AIR FORCE ACADEMY, Colo. -- Cale Makar's childhood was spent playing hockey outdoors in northwest Calgary, from the two community rinks near his house, including one that his father still helps flood, to the one in his backyard.
If you wanted to find Makar, a Colorado Avalanche rookie defenseman, it was easy.
"Every day," Makar's father, Gary, said by phone Friday. "On a Saturday, Laura [Cale's mom] would drop him off with a lunch, and it was just, 'See ya later.' She'd pick him up at dark."
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How life has changed for Makar since those days skating with his buddies outside.
He's now 21 years old and arguably the most impactful defenseman on his NHL team. He's third on the Avalanche with 42 points (12 goals, 30 assists) in 48 games, 14 more points in eight fewer games than the next highest-scoring defenseman (Samuel Girard).
The rink he'll play on Saturday is not remotely close to the same as the ones he grew up on. This one at Falcon Stadium on the campus of the United States Air Force Academy was built exclusively for the 2020 Navy Federal Credit Union NHL Stadium Series between the Avalanche and Los Angeles Kings (8 p.m. ET; NBC, SN360, TVAS, AFN|sports2).
"It's definitely different," Makar said, smiling. "It's all high tech now, and they just throw up a rink wherever they want."
It's a stretch to call the Stadium Series game the biggest stage of Makar's career, because he's been on a few.
He played for Canada against the United States outdoors in the 2017 IIHF World Junior Championship at New Era Field, home of the NFL's Buffalo Bills.
"He has the record of scoring the very first outdoor goal in the World Junior Championship," Gary Makar said.
Video: COL@OTT: Makar cranks home heavy one-timer for PPG
Makar played in the NCAA Frozen Four championship game last season for UMass-Amherst. Days later, he was playing in the Stanley Cup Playoffs for the Avalanche against the Calgary Flames, his hometown team.
But never once on any of those stages did Makar seem fazed. The pressure of trying to have a great game at Air Force in front of a national television audience, his father said, certainly shouldn't be a factor either.
"It's just the way he's always been, the upbringing, the ability to handle himself and live in the moment," Gary Makar said. "The mountain air, he seems pretty excited about that, but as far as pressure, I don't think it'll be a blip."
Makar's even-keeled personality and approach have been his calling cards throughout his rise to NHL, and part of the reason why if you ask anyone associated with the Avalanche they can't help but gush about the rookie and his future.
"How much time do you have?" defenseman Ian Cole said. "There's a lot of stuff. His skating is world class, but also great vision, great hockey sense, smart, analytical in the sense that he's always adjusting and looking at plays and trying to get better, and just a very mature kid. For how young he is and how inexperienced he is, I guess, game-wise, very mature and makes adjustments as quick as just about anybody I've seen."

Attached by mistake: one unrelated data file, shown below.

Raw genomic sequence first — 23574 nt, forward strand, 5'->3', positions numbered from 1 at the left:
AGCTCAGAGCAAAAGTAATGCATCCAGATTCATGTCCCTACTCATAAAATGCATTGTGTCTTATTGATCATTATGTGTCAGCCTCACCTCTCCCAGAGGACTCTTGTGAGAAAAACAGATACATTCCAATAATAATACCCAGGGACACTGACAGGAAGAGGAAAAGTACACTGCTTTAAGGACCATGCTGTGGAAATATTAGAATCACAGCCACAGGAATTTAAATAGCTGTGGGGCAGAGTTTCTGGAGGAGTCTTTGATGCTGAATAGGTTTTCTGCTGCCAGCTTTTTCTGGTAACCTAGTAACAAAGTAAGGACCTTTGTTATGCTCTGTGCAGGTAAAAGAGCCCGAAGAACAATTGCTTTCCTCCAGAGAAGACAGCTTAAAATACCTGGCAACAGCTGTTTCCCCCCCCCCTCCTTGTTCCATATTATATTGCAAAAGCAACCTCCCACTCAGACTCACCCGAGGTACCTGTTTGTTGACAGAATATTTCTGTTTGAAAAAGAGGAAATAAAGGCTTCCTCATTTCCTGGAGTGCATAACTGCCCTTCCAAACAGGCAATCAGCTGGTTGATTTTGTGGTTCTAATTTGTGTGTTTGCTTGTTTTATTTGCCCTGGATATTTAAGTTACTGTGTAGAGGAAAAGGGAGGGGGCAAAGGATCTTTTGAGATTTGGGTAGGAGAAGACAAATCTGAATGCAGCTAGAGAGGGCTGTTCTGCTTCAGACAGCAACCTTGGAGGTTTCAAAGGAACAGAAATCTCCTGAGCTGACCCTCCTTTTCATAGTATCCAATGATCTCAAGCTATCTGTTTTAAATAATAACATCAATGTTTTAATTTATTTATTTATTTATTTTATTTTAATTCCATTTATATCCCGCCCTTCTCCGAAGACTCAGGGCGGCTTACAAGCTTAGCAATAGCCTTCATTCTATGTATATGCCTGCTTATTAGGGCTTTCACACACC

Avalanche coach Jared Bednar praised Makar's consistency.
"He contributes on a nightly basis on the offensive side of it, and equally as much on the defensive side of things for our team," Bednar said. "He's been an impact player from Day One."
Makar tries his hardest to tune out the praise, especially the talk about how the race for the Calder Trophy as NHL rookie of the year is down to him and Vancouver Canucks defenseman Quinn Hughes. He learned how to block out the hype last season, when he was in the running for the Hobey Baker Award as the best player in NCAA men's hockey.
Makar won it.
"It's not something that I really focus on," Makar said. "Everybody's individual success will come with team success."
Gary Makar said, "That's part of the focus. And Quinn Hughes is a phenomenal player, but how he does doesn't impact Cale at all because he has no control over it."
Makar has control over his own game, and he doesn't seem satisfied.
He questioned his consistency.
"I don't think I found that quite yet," he said.
Makar said he has improved in how he recovers to be ready for the next shift, the next game, but he still watches his shifts and questions what he's doing sometimes.
"I can be better," Makar said. "I mean, we did video today, and there are points where I was like, 'Wow, it doesn't look like I'm trying out there.' You've got to look yourself in the mirror."
Video: COL@BUF: Makar reaches milestone on Nichushkin's goal
Gary Makar said he has noticed his son become more comfortable as the season has gone on, but "he's still being pretty conservative out there. We know just from watching him that he's got a lot more and can be like Erik Karlsson (of the San Jose Sharks), every time a threat."
Makar needs to be that for the Avalanche no matter the stage, or the weather. He's that important.
"He's created a heck of a buzz and he's a heck of a player," Cole said. "He's the kind of guy that a franchise can build around for a long time."